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Why the Longshore and Harbor Workers' Compensation Act exists

The Longshore and Harbor Workers' Compensation Act (LHWCA) is a federal law that creates a route for medical care and monetary compensation for workers injured on navigable waters of the United States or certain types of areas adjoining such waters.

The LHWCA was created to help marine employees, dock workers and those working around ocean ships but not sailing on them. It enables these workers to recoup losses from injuries or illness that happen while on the job.

For other types of workers, state workers' compensation systems are typically where they turn to for financial relief when injuries strike. However, for individuals in fields like those mentioned above, the Longshore and Harbor Workers' Compensation Act can be the main relief source.

Workers generally covered by the Longshore and Harbor Workers' Compensation Act include:

  • Harbor construction workers
  • Shipbuilders
  • Ship maintenance workers
  • Longshore workers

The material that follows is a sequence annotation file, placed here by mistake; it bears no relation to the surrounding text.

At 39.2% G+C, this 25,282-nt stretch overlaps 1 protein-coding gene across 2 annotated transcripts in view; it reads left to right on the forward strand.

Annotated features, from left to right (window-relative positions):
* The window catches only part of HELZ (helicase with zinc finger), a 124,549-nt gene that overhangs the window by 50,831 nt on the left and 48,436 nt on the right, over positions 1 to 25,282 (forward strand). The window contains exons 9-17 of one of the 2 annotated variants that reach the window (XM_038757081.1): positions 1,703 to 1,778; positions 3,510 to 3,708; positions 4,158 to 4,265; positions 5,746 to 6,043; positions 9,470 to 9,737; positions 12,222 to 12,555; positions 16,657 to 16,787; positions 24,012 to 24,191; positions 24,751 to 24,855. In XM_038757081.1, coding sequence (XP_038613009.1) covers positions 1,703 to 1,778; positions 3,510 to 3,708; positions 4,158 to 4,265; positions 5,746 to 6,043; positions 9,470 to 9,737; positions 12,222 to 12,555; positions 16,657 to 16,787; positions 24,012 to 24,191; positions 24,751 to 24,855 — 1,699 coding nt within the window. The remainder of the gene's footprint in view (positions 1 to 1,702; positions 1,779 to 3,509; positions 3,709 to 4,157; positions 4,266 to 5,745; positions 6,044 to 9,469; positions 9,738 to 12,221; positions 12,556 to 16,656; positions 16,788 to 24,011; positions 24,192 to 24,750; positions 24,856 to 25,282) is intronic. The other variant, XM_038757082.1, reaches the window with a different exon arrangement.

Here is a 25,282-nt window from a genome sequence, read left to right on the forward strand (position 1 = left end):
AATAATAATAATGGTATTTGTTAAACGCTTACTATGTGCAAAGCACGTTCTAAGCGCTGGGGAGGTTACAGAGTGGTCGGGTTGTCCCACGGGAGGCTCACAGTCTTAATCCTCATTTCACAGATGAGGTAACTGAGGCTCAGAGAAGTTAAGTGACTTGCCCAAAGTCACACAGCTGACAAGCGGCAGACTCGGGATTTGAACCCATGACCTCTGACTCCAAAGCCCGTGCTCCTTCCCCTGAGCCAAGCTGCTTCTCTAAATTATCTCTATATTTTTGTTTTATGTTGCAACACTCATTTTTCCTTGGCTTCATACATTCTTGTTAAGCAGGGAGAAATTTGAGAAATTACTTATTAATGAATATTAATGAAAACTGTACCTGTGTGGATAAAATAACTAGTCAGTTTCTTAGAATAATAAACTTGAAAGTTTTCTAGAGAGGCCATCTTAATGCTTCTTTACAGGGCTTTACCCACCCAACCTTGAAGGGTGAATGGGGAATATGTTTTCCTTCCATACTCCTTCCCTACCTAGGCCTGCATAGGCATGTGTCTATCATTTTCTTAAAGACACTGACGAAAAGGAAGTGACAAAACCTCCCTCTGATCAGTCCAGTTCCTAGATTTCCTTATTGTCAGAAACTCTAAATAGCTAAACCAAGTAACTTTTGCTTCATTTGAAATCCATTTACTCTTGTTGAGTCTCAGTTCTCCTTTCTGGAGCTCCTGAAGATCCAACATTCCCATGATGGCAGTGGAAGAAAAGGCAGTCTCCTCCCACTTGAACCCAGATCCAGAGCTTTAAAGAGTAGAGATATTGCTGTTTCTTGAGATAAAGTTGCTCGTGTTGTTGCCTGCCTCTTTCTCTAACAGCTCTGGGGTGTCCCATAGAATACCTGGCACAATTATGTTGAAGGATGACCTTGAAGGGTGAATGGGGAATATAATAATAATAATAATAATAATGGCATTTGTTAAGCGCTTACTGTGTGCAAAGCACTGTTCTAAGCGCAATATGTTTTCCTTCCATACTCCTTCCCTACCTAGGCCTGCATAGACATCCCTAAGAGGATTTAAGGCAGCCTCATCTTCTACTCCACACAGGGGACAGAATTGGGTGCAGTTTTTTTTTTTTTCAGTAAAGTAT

The LHWCA has some exclusions, including any government employees (from any country) and ship crewmembers.

This law could help ensure you receive the proper medical care after an injury, which can allow you to recover without worrying about the costs of missing work.

The difference between the LHWCA and other laws covering marine workers, like the Jones Act, can be complicated. Filing the proper claim after an injury can be confusing, and knowing what law you qualify for can be difficult. So, the guidance you have in such a situation can be critical. Make sure you put yourself in a strong position to pursue the compensation you deserve after an injury by contacting an attorney who focuses on this unique provision of federal law.

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